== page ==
4.6   Networks

4.6.1   In the field of energy networks (10) the Committee is of the opinion that Member States must retain freedom of choice as to the type of energy they opt for. Promoting general interest means securing good networks, good quality service and everything which ensures universal access, security and continuity at affordable prices. The Union should speak with one voice in the international arena on matters pertaining to energy and energy transportation networks; it should tackle these questions, in particular the security of energy supplies as an integral part of the Union's diplomacy (ENP) and propose governance standards in transit countries. Together with the Union as a whole, Member States should advocate energy solidarity throughout the world and respect the principle of general public interest within the Union. Furthermore, the EESC calls for a European consultative committee on energy and climate change to be set up.

4.6.2   On transport issues (11), the EESC calls for a better connection of the west and east, as well as the north and south of the EU. It also wants to see explicit consideration given to so-called neighbourhood policy with further connections to the eastern and southern neighbours of the EU. The Commission and the Member States should focus above all on the network rather than on individual infrastructure projects. This also promotes solidarity between the Member States. The Committee would like to stress, that if the purpose of the EU is to create a real integrated single transport market in Europe and to continue cohesion policy, a radical change is necessary in the choice of the networks. In this regard, the EESC approves the recent revision of the TEN-T policy. As well the EESC recommends careful and selective use of Public Private Partnerships (PPP) in the funding of TEN-T projects. The different level of experiences among the Member States should be taken into account and a consistent funding strategy is needed to mobilise all relevant EU and national financial instruments as part of a ‘better funding’ approach.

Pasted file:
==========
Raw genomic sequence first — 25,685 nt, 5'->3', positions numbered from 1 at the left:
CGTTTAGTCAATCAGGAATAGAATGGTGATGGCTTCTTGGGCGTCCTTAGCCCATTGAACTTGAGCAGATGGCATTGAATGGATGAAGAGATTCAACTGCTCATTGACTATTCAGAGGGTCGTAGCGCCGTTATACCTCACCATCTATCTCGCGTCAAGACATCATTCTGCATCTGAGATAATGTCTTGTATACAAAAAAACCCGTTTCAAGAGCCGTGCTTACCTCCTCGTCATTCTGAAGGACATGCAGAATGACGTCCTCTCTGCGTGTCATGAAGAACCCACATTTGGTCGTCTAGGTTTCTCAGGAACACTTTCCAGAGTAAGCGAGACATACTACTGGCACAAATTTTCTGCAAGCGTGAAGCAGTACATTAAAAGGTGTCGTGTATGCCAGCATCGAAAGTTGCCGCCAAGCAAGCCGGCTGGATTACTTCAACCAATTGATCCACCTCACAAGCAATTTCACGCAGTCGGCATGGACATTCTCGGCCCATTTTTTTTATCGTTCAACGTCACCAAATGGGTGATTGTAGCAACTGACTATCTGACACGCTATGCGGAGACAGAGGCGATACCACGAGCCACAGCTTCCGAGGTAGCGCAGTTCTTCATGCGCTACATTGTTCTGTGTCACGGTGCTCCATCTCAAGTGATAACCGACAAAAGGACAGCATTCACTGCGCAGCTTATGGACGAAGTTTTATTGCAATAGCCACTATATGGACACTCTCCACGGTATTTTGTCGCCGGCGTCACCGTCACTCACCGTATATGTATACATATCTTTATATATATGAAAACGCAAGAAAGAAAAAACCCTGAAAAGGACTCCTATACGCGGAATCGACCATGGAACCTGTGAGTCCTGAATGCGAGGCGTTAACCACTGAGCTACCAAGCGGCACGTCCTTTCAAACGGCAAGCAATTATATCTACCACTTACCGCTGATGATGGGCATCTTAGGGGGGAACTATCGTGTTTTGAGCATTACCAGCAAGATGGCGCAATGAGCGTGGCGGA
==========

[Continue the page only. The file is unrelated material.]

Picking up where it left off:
4.7   The digital Single Market